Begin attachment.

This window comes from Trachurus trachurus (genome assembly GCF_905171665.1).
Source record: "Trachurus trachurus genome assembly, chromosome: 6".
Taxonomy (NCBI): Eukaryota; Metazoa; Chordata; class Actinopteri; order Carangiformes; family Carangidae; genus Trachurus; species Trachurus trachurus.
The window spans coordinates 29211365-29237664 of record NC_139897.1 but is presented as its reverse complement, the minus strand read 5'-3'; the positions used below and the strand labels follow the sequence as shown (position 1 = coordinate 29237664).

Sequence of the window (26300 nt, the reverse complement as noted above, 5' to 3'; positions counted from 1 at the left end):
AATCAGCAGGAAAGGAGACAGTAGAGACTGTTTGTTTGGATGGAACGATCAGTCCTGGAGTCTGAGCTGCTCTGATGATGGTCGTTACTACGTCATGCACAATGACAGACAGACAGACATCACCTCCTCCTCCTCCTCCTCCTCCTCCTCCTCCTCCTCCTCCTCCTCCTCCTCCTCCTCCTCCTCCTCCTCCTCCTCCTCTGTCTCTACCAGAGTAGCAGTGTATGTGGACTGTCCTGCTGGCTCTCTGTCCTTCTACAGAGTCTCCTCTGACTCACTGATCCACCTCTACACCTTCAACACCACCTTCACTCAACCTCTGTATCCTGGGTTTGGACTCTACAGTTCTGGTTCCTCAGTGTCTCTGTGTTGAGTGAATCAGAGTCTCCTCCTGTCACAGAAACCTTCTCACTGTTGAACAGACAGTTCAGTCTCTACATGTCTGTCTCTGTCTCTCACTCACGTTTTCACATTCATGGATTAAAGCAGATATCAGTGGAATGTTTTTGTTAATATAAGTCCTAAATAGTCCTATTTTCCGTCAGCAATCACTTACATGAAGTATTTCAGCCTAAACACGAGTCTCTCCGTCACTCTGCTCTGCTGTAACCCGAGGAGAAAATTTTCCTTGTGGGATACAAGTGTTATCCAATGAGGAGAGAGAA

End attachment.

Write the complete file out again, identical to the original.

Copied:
This window comes from Trachurus trachurus (genome assembly GCF_905171665.1).
Source record: "Trachurus trachurus genome assembly, chromosome: 6".
Taxonomy (NCBI): Eukaryota; Metazoa; Chordata; class Actinopteri; order Carangiformes; family Carangidae; genus Trachurus; species Trachurus trachurus.
The window spans coordinates 29211365-29237664 of record NC_139897.1 but is presented as its reverse complement, the minus strand read 5'-3'; the positions used below and the strand labels follow the sequence as shown (position 1 = coordinate 29237664).

Sequence of the window (26300 nt, the reverse complement as noted above, 5' to 3'; positions counted from 1 at the left end):
AATCAGCAGGAAAGGAGACAGTAGAGACTGTTTGTTTGGATGGAACGATCAGTCCTGGAGTCTGAGCTGCTCTGATGATGGTCGTTACTACGTCATGCACAATGACAGACAGACAGACATCACCTCCTCCTCCTCCTCCTCCTCCTCCTCCTCCTCCTCCTCCTCCTCCTCCTCCTCCTCCTCCTCCTCCTCCTCCTCCTCTGTCTCTACCAGAGTAGCAGTGTATGTGGACTGTCCTGCTGGCTCTCTGTCCTTCTACAGAGTCTCCTCTGACTCACTGATCCACCTCTACACCTTCAACACCACCTTCACTCAACCTCTGTATCCTGGGTTTGGACTCTACAGTTCTGGTTCCTCAGTGTCTCTGTGTTGAGTGAATCAGAGTCTCCTCCTGTCACAGAAACCTTCTCACTGTTGAACAGACAGTTCAGTCTCTACATGTCTGTCTCTGTCTCTCACTCACGTTTTCACATTCATGGATTAAAGCAGATATCAGTGGAATGTTTTTGTTAATATAAGTCCTAAATAGTCCTATTTTCCGTCAGCAATCACTTACATGAAGTATTTCAGCCTAAACACGAGTCTCTCCGTCACTCTGCTCTGCTGTAACCCGAGGAGAAAATTTTCCTTGTGGGATACAAGTGTTATCCAATGAGGAGAGAGAA